83. No Fear Shakespeare – Othello (by SparkNotes, transcription by Alex Woelffer) -83-Original Text Modern Text165Comfort forswear me! Unkindness may do much,And his unkindness may defeat my life,But never taint my love. I cannot say “whore,”It does abhor me now I speak the word.To do the act that might the addition earnNot the world’s mass of vanity could make me.never destroy my love. I can’t say “whore.” Itmakes me sick to say the word even now. Iwouldn’t do the thing that would make me awhore for all the money in the world.170IAGOI pray you, be content, ’tis but his humor.The business of the state does him offence,And he does chide with you.IAGOPlease calm down. He’s just in a bad mood.Political business is bothering him, and he’s justtaking it out on you.DESDEMONAIf ’twere no other—DESDEMONAIf only that were all it is—IAGOTis but so, I warrant.IAGOIt is, I promise.Trumpets sound Trumpets sound.175 Hark, how these instruments summon to supper.The messengers of Venice stays the meat.Go in, and weep not. All things shall be well.Those trumpets are calling us in to dinner. TheVenetians are waiting for their food. Go in, anddon’t cry. Everything will be all right.Exeunt DESDEMONA and EMILIA DESDEMONA and EMILIA exit.Enter RODERIGO RODERIGO enters.How now, Roderigo! How are you, Roderigo?RODERIGOI do not find that thou deal’st justly with me.RODERIGOI don’t think you’re treating me fairly.180IAGOWhat in the contrary?IAGOWhat makes you say that?RODERIGOEvery day thou daff’st me with some device, Iago,and rather, as it seems to me now, keep’st from meall conveniency than suppliest me with the leastadvantage of hope.RODERIGOEvery day you put me off with some trick. Insteadof finding opportunities for me, you seem to bepreventing me from making any progress.Act 4, Scene 2, Page 10I will indeed no longer endure it, nor am I yetpersuaded to put up in peace what already I havefoolishly suffered.Well, I won’t take it any longer. And I’m not goingto sit back and accept what you’ve done.IAGOWill you hear me, Roderigo?IAGOWill you listen to me, Roderigo?RODERIGOI have heard too much, and your words andperformances are no kin together.RODERIGOI’ve listened to you too much already. Yourwords and actions don’t match up.185IAGOYou charge me most unjustly.IAGOThat’s not fair.RODERIGOWith naught but truth. I have wasted myself out ofmy means. The jewels you have had from me todeliver Desdemona would half have corrupted avotaress. You have told me she hath received themand returned me expectations and comforts ofsudden respect and acquaintance, but I find none.RODERIGOIt’s the truth. I’ve got no money left. The jewelsyou took from me to deliver to Desdemonawould’ve made even a nun want to sleep withme. You told me she got them, and that shepromised to give me a little something in returnsoon, but nothing like that ever happens.IAGO IAGO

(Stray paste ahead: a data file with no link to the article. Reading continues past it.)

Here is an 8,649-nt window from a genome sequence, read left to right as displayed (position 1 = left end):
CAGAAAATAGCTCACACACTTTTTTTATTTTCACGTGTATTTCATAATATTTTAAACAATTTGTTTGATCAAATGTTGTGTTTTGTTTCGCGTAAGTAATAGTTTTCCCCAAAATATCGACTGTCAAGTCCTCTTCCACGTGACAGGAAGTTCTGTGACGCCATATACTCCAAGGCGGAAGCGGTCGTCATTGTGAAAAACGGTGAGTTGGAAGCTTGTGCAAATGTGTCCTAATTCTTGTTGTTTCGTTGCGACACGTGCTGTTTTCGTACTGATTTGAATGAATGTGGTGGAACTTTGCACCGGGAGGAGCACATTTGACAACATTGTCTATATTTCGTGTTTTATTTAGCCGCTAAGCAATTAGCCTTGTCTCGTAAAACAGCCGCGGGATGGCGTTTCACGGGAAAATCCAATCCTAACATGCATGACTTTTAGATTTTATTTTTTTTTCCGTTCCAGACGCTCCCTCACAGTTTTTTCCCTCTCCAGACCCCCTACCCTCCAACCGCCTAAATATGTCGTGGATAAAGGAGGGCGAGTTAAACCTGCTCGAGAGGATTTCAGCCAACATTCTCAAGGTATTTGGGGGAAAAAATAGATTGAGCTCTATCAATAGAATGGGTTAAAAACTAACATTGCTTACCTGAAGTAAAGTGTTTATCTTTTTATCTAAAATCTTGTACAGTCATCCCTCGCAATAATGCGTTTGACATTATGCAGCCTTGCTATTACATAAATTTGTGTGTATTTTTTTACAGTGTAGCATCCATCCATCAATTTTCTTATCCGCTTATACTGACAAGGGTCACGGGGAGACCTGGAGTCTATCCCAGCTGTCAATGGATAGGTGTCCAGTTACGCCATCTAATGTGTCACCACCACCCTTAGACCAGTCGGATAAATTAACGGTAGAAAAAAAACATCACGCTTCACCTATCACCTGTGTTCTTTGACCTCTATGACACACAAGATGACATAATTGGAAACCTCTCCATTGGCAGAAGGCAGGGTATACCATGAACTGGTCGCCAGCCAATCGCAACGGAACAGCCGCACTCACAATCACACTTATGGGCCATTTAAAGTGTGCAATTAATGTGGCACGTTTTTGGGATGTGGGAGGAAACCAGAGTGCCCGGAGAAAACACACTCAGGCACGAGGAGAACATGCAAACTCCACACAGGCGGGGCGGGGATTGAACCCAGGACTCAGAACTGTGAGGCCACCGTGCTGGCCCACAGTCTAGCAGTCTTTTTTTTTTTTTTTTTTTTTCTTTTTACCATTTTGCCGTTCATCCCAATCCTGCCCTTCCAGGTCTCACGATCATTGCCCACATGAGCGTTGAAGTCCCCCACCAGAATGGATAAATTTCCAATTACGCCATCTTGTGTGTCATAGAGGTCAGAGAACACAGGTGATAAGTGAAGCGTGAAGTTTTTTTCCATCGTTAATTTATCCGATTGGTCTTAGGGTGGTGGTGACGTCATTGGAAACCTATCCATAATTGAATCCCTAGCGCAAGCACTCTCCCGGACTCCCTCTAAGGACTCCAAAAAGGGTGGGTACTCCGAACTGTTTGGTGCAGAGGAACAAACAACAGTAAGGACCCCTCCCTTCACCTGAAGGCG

84. No Fear Shakespeare – Othello (by SparkNotes, transcription by Alex Woelffer) -84-Original Text Modern TextWell, go to. Very well. Well, all right then. Fine.RODERIGO“Very well,” “go to”! I cannot go to, man, nor ’tis notvery well. Nay, I think it is scurvy, and begin to findmyself fopped in it.RODERIGO“Fine!” he says. “All right!” It’s not fine, and I’mnot all right! It’s wrong, and I’m starting to realizeI’m being cheated!IAGOVery well.IAGOOkay.190RODERIGOI tell you ’tis not very well. I will make myself knownto Desdemona. If she will return me my jewels I willgive over my suit and repent my unlawful solicitation.If not, assure yourself I will seek satisfaction of you.RODERIGOIt’s not okay! I’m going to tell Desdemona myfeelings. If she returns my jewels, I’ll stoppursuing her and apologize to her. If not, I’llchallenge you to a duel.IAGOYou have said now.IAGOYou’ve said what you have to say now.RODERIGOAy, and said nothing but what I protest intendment ofdoing.RODERIGOYes, and I’ll do everything I just said.Act 4, Scene 2, Page 11IAGOWhy, now I see there’s mettle in thee, and even fromthis instant to build on thee a better opinion thanever before. Give me thy hand, Roderigo. Thou hasttaken against me a most just exception, but yet Iprotest I have dealt most directly in thy affair.IAGOWell, all right then. Now I see that you havesome guts. From this moment on I have a higheropinion of you than before. Give me your hand,Roderigo. Your complaint against me is perfectlyunderstandable, but I still insist I’ve doneeverything I could to help you.RODERIGOIt hath not appeared.RODERIGOIt doesn’t look that way to me.195IAGOI grant indeed it hath not appeared, and yoursuspicion is not without wit and judgment. But,Roderigo, if thou hast that in thee indeed, which Ihave greater reason to believe now than ever—Imean purpose, courage and valor—this night showit. If thou the next night following enjoy notDesdemona, take me from this world with treacheryand devise engines for my life.IAGOI admit it doesn’t look that way to me, and thefact that you suspect me shows that you’resmart. But Roderigo, if you’re as courageous anddetermined as I think you are, then wait just a bitlonger. If you’re not having sex with Desdemonatomorrow night, then I suggest you find someway to stab me in the back and kill me.RODERIGOWell, what is it? Is it within reason and compass?RODERIGOWell, what’s your plan? Is it feasible?IAGOSir, there is especial commission come from Veniceto depute Cassio in Othello’s place.IAGOVenice has made Cassio governor here onCyprus.RODERIGOIs that true? Why, then Othello and Desdemonareturn again to Venice.RODERIGOIs that true? Then Desdemona and Othello willgo back to Venice.IAGOOh, no, he goes into Mauritania and taketh awaywith him the fair Desdemona, unless his abode belingered here by some accident—wherein none canbe so determinate as the removing of Cassio.IAGOOh, no. He’ll go to Mauritania and take thebeautiful Desdemona with him, unless he getsstuck here for some reason. The best way toextend his stay here is to get rid of Cassio.RODERIGO RODERIGO